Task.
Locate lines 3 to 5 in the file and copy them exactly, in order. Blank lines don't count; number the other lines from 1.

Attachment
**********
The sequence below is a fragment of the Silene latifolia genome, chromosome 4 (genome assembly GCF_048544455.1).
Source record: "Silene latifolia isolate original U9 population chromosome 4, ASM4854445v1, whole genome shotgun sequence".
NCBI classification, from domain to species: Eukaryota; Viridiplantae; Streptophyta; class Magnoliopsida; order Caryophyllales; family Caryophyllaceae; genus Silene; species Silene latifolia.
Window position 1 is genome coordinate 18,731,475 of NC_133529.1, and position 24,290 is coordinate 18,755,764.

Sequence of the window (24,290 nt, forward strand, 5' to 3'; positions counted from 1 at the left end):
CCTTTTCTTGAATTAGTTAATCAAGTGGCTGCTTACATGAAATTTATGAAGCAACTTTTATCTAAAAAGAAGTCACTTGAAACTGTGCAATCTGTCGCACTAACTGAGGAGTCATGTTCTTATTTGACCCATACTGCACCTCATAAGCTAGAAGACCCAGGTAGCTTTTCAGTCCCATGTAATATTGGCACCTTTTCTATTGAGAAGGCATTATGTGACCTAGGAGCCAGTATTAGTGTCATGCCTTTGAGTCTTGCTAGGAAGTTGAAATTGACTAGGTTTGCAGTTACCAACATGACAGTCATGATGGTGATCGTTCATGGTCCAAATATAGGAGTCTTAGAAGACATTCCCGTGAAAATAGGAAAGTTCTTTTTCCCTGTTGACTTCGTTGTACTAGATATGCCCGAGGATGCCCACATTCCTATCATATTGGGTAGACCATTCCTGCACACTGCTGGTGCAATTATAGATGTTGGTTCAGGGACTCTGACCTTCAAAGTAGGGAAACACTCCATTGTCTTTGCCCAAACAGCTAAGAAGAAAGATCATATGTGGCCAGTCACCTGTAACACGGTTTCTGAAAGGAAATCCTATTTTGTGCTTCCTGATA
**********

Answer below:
NCBI classification, from domain to species: Eukaryota; Viridiplantae; Streptophyta; class Magnoliopsida; order Caryophyllales; family Caryophyllaceae; genus Silene; species Silene latifolia.
Window position 1 is genome coordinate 18,731,475 of NC_133529.1, and position 24,290 is coordinate 18,755,764.

Sequence of the window (24,290 nt, forward strand, 5' to 3'; positions counted from 1 at the left end):